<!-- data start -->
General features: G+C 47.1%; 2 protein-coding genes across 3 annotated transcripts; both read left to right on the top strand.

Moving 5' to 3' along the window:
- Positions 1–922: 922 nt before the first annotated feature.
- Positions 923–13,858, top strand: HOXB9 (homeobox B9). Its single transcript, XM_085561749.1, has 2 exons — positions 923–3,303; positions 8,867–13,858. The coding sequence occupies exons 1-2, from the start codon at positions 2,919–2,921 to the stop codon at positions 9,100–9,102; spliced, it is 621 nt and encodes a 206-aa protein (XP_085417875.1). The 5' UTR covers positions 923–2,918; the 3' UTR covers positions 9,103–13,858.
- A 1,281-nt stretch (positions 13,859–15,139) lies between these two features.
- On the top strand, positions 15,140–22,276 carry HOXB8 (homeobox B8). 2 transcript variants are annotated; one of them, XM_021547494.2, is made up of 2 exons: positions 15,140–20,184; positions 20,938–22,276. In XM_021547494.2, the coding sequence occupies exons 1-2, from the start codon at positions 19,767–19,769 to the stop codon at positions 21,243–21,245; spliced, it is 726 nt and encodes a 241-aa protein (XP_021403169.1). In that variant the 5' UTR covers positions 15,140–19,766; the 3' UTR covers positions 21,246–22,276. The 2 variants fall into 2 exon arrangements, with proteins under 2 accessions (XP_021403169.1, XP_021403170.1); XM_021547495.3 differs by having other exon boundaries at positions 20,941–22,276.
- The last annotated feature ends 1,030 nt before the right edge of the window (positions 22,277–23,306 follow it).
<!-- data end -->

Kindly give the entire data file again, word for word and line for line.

General features: G+C 47.1%; 2 protein-coding genes across 3 annotated transcripts; both read left to right on the top strand.

Moving 5' to 3' along the window:
- Positions 1–922: 922 nt before the first annotated feature.
- Positions 923–13,858, top strand: HOXB9 (homeobox B9). Its single transcript, XM_085561749.1, has 2 exons — positions 923–3,303; positions 8,867–13,858. The coding sequence occupies exons 1-2, from the start codon at positions 2,919–2,921 to the stop codon at positions 9,100–9,102; spliced, it is 621 nt and encodes a 206-aa protein (XP_085417875.1). The 5' UTR covers positions 923–2,918; the 3' UTR covers positions 9,103–13,858.
- A 1,281-nt stretch (positions 13,859–15,139) lies between these two features.
- On the top strand, positions 15,140–22,276 carry HOXB8 (homeobox B8). 2 transcript variants are annotated; one of them, XM_021547494.2, is made up of 2 exons: positions 15,140–20,184; positions 20,938–22,276. In XM_021547494.2, the coding sequence occupies exons 1-2, from the start codon at positions 19,767–19,769 to the stop codon at positions 21,243–21,245; spliced, it is 726 nt and encodes a 241-aa protein (XP_021403169.1). In that variant the 5' UTR covers positions 15,140–19,766; the 3' UTR covers positions 21,246–22,276. The 2 variants fall into 2 exon arrangements, with proteins under 2 accessions (XP_021403169.1, XP_021403170.1); XM_021547495.3 differs by having other exon boundaries at positions 20,941–22,276.
- The last annotated feature ends 1,030 nt before the right edge of the window (positions 22,277–23,306 follow it).